Sit back and let me tell you a terrible story.
I have a friend who is a military veteran. This isn't hard. I grew up in a military family and on military bases. This friend is terminally ill. Doesn't matter how or with what. Just know they are. They are aware they are. This friend is also very, very poor and because of that is currently homeless and living out of a car.
When this friend was first diagnosed, they did some mental math and decided that they'd rather die by their own hand than endure disability and increasing doses of pain medications that probably wouldn't actually dull the pain but which WOULD dull my friend. Two weeks ago Sunday, my friend emailed me their suicide note saying goodbye.
You very likely just had a visceral reaction to that. Look at it. Examine it. That reaction is political. Even if you believe it's moral or compassionate, your reaction is political because it's shaped by the culture that shaped you - a culture shaped by and that shapes the politics with which we all live. What was it? Horror over suicide? Horror over someone forced into a position where suicide seems like the best option? Or was it sadness over the recognition that this person is actively dying anyway, and deciding to take that death into their own hands seems like the final piece of control they can wrest from this world? Whatever it your reaction was, with a little thought, you can trace it to either religious conditioning, or to secular conditioning around right and wrong as defined by Western cultural and political thought.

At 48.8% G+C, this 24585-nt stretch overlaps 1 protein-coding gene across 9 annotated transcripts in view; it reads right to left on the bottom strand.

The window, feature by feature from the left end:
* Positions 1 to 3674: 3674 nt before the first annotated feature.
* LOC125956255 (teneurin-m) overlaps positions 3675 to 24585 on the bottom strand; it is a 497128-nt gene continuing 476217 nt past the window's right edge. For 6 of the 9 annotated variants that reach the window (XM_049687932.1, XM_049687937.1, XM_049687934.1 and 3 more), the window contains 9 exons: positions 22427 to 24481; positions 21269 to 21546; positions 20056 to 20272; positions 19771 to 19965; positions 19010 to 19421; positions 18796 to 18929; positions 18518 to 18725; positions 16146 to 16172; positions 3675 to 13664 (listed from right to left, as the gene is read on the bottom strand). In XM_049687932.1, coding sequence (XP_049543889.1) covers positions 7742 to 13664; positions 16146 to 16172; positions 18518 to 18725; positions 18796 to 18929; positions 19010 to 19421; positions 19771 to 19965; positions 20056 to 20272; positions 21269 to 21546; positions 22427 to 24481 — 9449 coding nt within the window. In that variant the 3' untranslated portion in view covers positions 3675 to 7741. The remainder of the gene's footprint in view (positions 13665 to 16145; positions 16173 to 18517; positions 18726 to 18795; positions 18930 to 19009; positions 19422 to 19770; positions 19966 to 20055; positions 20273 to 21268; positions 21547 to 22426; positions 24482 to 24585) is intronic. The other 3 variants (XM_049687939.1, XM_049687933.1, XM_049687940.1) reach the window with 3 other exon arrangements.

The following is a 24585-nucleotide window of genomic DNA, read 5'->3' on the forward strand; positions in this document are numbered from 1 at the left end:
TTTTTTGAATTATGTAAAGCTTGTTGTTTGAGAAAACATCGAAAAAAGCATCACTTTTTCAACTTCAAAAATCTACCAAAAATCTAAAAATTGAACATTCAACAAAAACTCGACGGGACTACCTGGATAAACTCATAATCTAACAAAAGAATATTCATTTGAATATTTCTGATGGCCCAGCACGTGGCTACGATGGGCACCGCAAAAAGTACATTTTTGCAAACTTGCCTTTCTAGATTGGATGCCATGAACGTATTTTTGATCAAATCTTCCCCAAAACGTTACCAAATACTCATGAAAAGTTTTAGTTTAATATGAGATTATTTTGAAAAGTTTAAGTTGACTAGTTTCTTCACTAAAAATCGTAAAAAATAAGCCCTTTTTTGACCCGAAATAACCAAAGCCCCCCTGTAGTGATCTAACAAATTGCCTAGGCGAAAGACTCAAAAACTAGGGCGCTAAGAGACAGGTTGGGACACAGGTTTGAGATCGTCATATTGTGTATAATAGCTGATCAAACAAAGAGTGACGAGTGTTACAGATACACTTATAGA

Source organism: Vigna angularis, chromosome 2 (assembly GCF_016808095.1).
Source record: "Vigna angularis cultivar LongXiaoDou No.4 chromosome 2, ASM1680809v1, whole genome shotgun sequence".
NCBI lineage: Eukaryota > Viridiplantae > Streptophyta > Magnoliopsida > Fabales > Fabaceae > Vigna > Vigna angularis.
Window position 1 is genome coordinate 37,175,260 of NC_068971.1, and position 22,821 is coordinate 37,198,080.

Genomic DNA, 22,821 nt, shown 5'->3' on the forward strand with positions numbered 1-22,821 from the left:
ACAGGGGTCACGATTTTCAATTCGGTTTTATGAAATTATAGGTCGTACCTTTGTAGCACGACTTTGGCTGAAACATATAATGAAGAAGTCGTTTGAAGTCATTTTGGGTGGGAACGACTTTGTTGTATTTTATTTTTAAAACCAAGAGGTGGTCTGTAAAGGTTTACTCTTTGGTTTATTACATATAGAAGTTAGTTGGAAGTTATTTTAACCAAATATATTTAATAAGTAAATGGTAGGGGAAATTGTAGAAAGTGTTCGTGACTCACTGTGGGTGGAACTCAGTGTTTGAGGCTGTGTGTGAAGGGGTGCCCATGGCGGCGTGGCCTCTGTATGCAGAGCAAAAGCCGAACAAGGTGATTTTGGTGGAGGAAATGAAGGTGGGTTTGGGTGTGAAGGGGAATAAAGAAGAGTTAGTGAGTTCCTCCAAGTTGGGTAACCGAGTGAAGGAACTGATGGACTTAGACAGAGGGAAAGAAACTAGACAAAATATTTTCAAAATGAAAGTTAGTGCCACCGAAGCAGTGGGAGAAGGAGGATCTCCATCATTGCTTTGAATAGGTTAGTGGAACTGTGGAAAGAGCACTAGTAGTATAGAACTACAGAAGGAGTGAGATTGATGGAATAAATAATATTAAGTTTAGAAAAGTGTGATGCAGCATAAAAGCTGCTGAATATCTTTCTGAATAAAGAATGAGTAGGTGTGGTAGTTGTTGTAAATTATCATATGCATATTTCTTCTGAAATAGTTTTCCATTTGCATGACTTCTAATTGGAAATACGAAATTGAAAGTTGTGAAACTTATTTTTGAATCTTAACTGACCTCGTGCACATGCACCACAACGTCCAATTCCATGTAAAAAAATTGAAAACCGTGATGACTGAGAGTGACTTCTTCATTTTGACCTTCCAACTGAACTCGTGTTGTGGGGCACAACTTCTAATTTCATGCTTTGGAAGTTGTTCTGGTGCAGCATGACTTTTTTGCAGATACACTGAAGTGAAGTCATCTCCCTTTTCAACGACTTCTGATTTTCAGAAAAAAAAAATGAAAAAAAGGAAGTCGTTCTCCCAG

Still, we're fortunate. Most of us can point to other cultures in the world that don't have the same suicide taboo that our Christianized culture does. We're at least aware there are other viewpoints on death in the world. My point in telling this tale is to point out how deeply entwined politics (and religion) is in our lives and our attitudes and in how we see the world. So you bet politics plays into my stories. I submit that it plays into every story and all world-building, whether we want it to or not. If you're writing romance, the notion of one person falling in love with another (and only one other) person is political. Ask anyone who's polyamorous.
As for the story about my friend - I didn't make it up. The friend was found by the police and taken to the ER. They survived the suicide attempt, only to be denied hospice care by the VA and turned out onto the streets again today. Still terminally ill. Still homeless. Still living out of a car while I scramble for solutions for getting them housed so that Medicare can provide in-home hospice to them for however long remains.
THAT situation is also deeply political. Not to mention deeply damning of our political system.